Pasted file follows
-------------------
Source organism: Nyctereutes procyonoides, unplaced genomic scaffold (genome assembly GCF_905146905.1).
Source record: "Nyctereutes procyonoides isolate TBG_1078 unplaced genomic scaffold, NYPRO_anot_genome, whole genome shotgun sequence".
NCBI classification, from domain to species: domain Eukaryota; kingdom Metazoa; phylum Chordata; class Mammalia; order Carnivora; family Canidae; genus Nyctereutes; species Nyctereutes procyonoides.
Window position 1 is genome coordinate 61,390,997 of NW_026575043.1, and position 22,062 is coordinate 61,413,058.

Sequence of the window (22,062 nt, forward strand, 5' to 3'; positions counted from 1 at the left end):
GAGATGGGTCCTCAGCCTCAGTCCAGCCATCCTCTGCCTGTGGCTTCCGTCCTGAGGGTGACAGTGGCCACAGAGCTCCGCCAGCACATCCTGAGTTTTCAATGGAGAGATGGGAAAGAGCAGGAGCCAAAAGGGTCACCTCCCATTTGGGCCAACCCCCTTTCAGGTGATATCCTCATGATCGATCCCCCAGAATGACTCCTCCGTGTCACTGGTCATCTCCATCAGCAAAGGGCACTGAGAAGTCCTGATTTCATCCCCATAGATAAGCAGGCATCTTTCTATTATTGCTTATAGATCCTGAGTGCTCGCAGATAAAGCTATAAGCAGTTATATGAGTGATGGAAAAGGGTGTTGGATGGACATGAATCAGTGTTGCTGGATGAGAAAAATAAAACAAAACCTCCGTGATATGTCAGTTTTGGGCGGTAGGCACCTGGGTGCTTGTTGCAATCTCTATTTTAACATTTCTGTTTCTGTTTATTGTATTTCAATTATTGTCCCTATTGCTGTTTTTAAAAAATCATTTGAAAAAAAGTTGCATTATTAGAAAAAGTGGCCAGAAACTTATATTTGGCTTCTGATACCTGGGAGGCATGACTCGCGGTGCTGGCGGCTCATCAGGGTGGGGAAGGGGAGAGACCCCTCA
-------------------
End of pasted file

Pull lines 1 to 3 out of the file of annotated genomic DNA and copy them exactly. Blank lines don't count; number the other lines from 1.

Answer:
Source organism: Nyctereutes procyonoides, unplaced genomic scaffold (genome assembly GCF_905146905.1).
Source record: "Nyctereutes procyonoides isolate TBG_1078 unplaced genomic scaffold, NYPRO_anot_genome, whole genome shotgun sequence".
NCBI classification, from domain to species: domain Eukaryota; kingdom Metazoa; phylum Chordata; class Mammalia; order Carnivora; family Canidae; genus Nyctereutes; species Nyctereutes procyonoides.